Nothing so excites the press than does a Vatican scandal. The recent  firing of the head of the Vatican’s Bank , amidst charges of wrongdoing, and the  arrest of the pope’s private butler , accused of leaking papal documents, have provoked an international media frenzy. For all the media’s demands for Church “reform,” however, one wonders whether they would welcome it, if it actually led to an increase in holiness, and offered much less material for them to write lurid headlines about.

None of which is to excuse the Vatican. If it turns out that better oversight, organization and background checks could have prevented these scandals, Catholics should be the first to broadcast that finding, and hold those responsible accountable. Self-examination and moral purity should be constant demands for any believing Catholic. The faithful do the Holy See no favors when they remain silent about suspected corruption, or prudential errors from the highest quarters of the Church. Of course, even if the Vatican overhauls its entire system, with exacting and efficient standards, that won’t guarantee against additional scandals, since temptation and sin can never be eradicated from the human heart.

Vatican spokesman Fr. Federico Lombardi has  acknowledged  the need “for truth and clarity, for transparency” in investigating what happened. In his  first public comments  on the scandals, Pope Benedict was both humble and sensible, saying they “brought sadness” to his heart, while affirming his faith they would be overcome, and rebuking the “entirely gratuitous” speculation of the media which was presenting a “completely unrealistic image of the Holy See.”

Among those images is the idea that the Vatican is a nest of self-centered prelates, constantly bickering with one another, careening from one crisis to the next, as Pope Benedict—supposedly unable or unwilling to end the chaos—locks himself away in his private study, trying to escape from it all by writing books. “Never has the sense of disorientation in the Catholic Church reached these levels,”  wrote  one Italian academic dramatically in the  Corriere della Sera , evidently unaware of  far worse scandals  in the history of the Church. Another professor, from Georgetown University, said of Benedict : “He’s a solitary scholar and he’s not interested in the bureaucracy. His real ambition seems to be to finish the third volume of his book” on Christ.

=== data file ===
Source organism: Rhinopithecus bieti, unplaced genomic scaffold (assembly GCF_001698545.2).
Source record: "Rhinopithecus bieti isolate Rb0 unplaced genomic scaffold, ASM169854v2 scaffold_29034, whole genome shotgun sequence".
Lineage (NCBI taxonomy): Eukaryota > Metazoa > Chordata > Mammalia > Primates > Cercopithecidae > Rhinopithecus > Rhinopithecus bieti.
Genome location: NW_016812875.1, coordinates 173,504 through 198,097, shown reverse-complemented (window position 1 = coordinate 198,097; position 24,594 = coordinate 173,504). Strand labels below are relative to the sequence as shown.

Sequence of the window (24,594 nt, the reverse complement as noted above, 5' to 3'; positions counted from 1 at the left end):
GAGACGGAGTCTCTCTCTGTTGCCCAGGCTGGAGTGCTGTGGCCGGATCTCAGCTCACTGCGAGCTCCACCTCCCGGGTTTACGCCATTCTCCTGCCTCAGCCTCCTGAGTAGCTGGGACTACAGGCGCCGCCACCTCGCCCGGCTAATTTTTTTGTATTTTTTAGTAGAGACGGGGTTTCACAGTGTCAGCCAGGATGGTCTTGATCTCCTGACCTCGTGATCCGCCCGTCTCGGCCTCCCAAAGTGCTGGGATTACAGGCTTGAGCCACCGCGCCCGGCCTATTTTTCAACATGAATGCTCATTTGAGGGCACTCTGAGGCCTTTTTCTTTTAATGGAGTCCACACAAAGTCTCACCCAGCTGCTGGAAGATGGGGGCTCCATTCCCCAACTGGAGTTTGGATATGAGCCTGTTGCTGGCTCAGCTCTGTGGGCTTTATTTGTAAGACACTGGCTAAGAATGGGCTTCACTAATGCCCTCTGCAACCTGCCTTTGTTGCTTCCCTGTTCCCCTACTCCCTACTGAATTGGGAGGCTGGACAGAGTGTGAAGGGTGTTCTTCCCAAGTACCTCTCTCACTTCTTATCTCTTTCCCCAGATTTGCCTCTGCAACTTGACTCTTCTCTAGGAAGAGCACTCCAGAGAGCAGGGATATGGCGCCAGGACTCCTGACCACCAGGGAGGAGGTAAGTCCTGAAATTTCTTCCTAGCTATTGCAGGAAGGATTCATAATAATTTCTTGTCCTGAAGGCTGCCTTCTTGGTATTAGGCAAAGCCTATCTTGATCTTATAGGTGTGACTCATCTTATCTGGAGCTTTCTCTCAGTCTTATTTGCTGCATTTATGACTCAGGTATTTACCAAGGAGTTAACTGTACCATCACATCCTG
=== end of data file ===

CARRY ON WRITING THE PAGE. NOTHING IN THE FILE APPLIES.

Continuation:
In the same story in which this comment appeared, the Reuters correspondent felt compelled to add that Benedict “has devoted considerable time in office to writing a major study entitled, ‘Jesus of Nazareth’  rather than administering the Church .” (emphasis added).

Benedict, of course, is hardly incapable of multitasking, and has appointed a host of very impressive bishops (particularly in the U.S.), while also writing brilliant books for the faithful. His writings and speeches reveal him to be a deeply pastoral pope, not the remote and reactionary pontiff his detractors depict him as.

Fairness toward Benedict, however, is in short supply these days. Reuters ended its story with another hostile quote from a critic who called Benedict’s pontificate a “tin ear papacy,” adding. “This all seems to be a power game that matters only to the power players. It seems to be a Church hierarchy further distancing itself from people in the pews.”

That would come as surprising news to the  one million strong believers  who came to celebrate their faith with Benedict in Milan recently, in the immediate aftermath of the scandals, in a dynamic expression of solidarity.

Many believe Benedict’s papacy is going to have long-term and very positive consequences for the Church and our culture. Can one say the same about today’s mainstream media?

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